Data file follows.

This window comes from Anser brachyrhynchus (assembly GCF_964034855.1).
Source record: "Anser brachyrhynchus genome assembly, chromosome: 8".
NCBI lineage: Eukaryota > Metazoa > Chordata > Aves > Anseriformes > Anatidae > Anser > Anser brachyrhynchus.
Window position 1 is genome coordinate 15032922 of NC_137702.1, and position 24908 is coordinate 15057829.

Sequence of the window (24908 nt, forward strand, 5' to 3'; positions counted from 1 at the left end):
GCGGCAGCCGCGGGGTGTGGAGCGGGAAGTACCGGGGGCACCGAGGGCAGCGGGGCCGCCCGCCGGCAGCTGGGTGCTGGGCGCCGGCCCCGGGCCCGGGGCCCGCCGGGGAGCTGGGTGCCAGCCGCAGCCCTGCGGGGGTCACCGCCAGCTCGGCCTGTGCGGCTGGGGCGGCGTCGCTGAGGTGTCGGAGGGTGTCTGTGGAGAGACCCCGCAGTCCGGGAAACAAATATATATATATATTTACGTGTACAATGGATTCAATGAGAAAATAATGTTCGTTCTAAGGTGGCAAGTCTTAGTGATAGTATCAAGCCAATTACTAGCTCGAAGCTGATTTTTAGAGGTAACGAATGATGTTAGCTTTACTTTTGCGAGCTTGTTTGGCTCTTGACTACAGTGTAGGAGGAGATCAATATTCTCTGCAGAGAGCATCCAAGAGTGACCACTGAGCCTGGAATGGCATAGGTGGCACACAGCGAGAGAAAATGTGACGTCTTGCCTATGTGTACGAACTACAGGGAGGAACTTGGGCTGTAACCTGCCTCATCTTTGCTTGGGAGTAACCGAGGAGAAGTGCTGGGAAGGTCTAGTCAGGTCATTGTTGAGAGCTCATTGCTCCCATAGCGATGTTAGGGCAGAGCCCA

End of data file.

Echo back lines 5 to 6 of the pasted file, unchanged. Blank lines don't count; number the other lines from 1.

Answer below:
Sequence of the window (24908 nt, forward strand, 5' to 3'; positions counted from 1 at the left end):
GCGGCAGCCGCGGGGTGTGGAGCGGGAAGTACCGGGGGCACCGAGGGCAGCGGGGCCGCCCGCCGGCAGCTGGGTGCTGGGCGCCGGCCCCGGGCCCGGGGCCCGCCGGGGAGCTGGGTGCCAGCCGCAGCCCTGCGGGGGTCACCGCCAGCTCGGCCTGTGCGGCTGGGGCGGCGTCGCTGAGGTGTCGGAGGGTGTCTGTGGAGAGACCCCGCAGTCCGGGAAACAAATATATATATATATTTACGTGTACAATGGATTCAATGAGAAAATAATGTTCGTTCTAAGGTGGCAAGTCTTAGTGATAGTATCAAGCCAATTACTAGCTCGAAGCTGATTTTTAGAGGTAACGAATGATGTTAGCTTTACTTTTGCGAGCTTGTTTGGCTCTTGACTACAGTGTAGGAGGAGATCAATATTCTCTGCAGAGAGCATCCAAGAGTGACCACTGAGCCTGGAATGGCATAGGTGGCACACAGCGAGAGAAAATGTGACGTCTTGCCTATGTGTACGAACTACAGGGAGGAACTTGGGCTGTAACCTGCCTCATCTTTGCTTGGGAGTAACCGAGGAGAAGTGCTGGGAAGGTCTAGTCAGGTCATTGTTGAGAGCTCATTGCTCCCATAGCGATGTTAGGGCAGAGCCCA